Here's a perfect example of analyzing a material's properties, then exploiting them to solve a problem. In 1989 an Alabama man named Phil McCrory was watching footage of the Exxon Valdez oil spill on television. The sad footage showed an otter drenched in oil--and McCrory observed that the water immediately
I frequently walk my two dogs along Walker Street and into Tribeca. But today is the first time I noticed what you see in the photo below: Here we see a hollow sidewalk, and even if the sign wasn't there you'd know it was hollow due to the vault lights.
This Yale forklift is called the Veracitor, model 40VX. I looked it up and it appears to be designed for indoor usage in a warehouse. However, in Chinatown you see these outside a lot, loading trucks from food processing facilities. Since it doesn't come with an enclosed roof, the operator
Enlil was the name of the Mesopotamian god of wind and storms. Now, fittingly, it's what Turkish inventor Gelecegin Yenilenebilir Sehirleri is calling his vertical wind turbine. Interestingly enough, the plan of Sehirleri's company, Deveci Tech, is to line highway medians with them, capturing the wind energy of passing vehicles
Our previous bollard coverage (I love that I can write that) looked at how they protect buildings from damage and stymie vehicle-based terrorists. Here's a look at how two well-placed sacrificial pillars saved two people's lives at a donut shop last week: Admittedly the support column should be credited with
The cover of National Geographic Magazine last month, and the multiple alarms that have been ringing over the past two decades, is testament to the fact that we have a huge plastic problem that needs to be fixed. Lucky for us, designers can actually help solve problems. Sustainable Design, design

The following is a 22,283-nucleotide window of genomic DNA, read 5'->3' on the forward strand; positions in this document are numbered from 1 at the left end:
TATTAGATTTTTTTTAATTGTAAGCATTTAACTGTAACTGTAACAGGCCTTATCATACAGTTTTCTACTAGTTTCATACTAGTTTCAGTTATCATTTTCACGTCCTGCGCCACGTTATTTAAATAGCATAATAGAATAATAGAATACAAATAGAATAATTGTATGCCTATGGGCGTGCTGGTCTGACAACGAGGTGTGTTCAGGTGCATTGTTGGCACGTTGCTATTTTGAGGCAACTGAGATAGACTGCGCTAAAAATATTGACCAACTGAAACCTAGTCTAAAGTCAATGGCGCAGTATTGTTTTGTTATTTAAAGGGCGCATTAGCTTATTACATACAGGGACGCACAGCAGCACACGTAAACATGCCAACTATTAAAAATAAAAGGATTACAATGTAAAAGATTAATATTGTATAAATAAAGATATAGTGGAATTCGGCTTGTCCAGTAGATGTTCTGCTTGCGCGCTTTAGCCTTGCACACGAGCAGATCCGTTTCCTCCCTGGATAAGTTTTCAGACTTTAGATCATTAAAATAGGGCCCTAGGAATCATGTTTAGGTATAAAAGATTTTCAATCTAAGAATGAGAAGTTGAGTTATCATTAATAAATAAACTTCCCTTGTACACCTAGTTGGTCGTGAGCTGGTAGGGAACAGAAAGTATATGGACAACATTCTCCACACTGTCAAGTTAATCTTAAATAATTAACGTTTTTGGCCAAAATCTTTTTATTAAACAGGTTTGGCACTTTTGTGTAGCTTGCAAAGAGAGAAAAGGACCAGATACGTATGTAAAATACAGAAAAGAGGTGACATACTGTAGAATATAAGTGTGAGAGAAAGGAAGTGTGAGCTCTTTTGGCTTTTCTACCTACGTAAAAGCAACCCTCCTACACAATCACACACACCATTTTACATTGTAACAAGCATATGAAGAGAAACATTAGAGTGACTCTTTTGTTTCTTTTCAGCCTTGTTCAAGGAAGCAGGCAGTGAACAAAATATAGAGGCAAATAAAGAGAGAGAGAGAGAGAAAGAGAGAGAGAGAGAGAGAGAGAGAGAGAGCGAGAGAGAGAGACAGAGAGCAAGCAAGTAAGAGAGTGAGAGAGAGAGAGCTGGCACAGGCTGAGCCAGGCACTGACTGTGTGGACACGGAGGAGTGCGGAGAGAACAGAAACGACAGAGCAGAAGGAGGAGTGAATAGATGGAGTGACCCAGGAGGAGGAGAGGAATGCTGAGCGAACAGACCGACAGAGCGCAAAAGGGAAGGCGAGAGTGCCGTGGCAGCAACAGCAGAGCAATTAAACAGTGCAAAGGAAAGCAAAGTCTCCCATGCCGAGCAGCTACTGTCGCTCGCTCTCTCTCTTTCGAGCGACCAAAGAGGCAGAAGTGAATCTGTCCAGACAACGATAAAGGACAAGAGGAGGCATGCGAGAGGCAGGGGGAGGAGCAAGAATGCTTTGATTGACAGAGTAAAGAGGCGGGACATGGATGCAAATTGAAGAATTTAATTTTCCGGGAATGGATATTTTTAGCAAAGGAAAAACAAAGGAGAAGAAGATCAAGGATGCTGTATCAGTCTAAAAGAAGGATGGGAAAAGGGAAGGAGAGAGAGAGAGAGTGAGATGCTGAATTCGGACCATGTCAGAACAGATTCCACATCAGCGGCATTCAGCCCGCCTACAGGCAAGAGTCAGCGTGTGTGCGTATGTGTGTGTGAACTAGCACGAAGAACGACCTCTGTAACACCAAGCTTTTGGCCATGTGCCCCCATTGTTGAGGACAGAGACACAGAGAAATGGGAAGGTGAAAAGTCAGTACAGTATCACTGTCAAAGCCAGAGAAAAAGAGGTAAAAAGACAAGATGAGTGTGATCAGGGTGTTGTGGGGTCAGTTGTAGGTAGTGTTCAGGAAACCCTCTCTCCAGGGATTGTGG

It's easy to get turned around in Manhattan's sprawling Central Park, particularly at night or on a cloudy day when you can't see which direction the sun is in. If you get lost in the forested section, you're screwed; you should just lie down and wait to be murdered by
Has anyone ever thought of the hospital or doctor's office experience as pleasant, easy and comprehensive? Probably not. Does your doctor's office or local hospital look anything like this? Or this? Or this? Probably not. Let's face it—medical spaces need a facelift, from furnishings to digital screens to the
When you're at the bar with fellow creatives, ideas for inventions can flow. After four IPAs you think you're da Vinci. But few of us ever see these brew-borne ideas to fruition. UK-based engineer Charlie Lyons, however, actually did. Years ago Lyons was at a pub with a pal. Said
Yesterday Elon Musk's Boring Company held a publicly-streamed informational session where they revealed details of their plans to create a traffic-beating tunnel network beneath Los Angeles. Whereas the plan had previously envisioned automated sleds that would whisk passenger cars through the network, it has now evolved into the idea of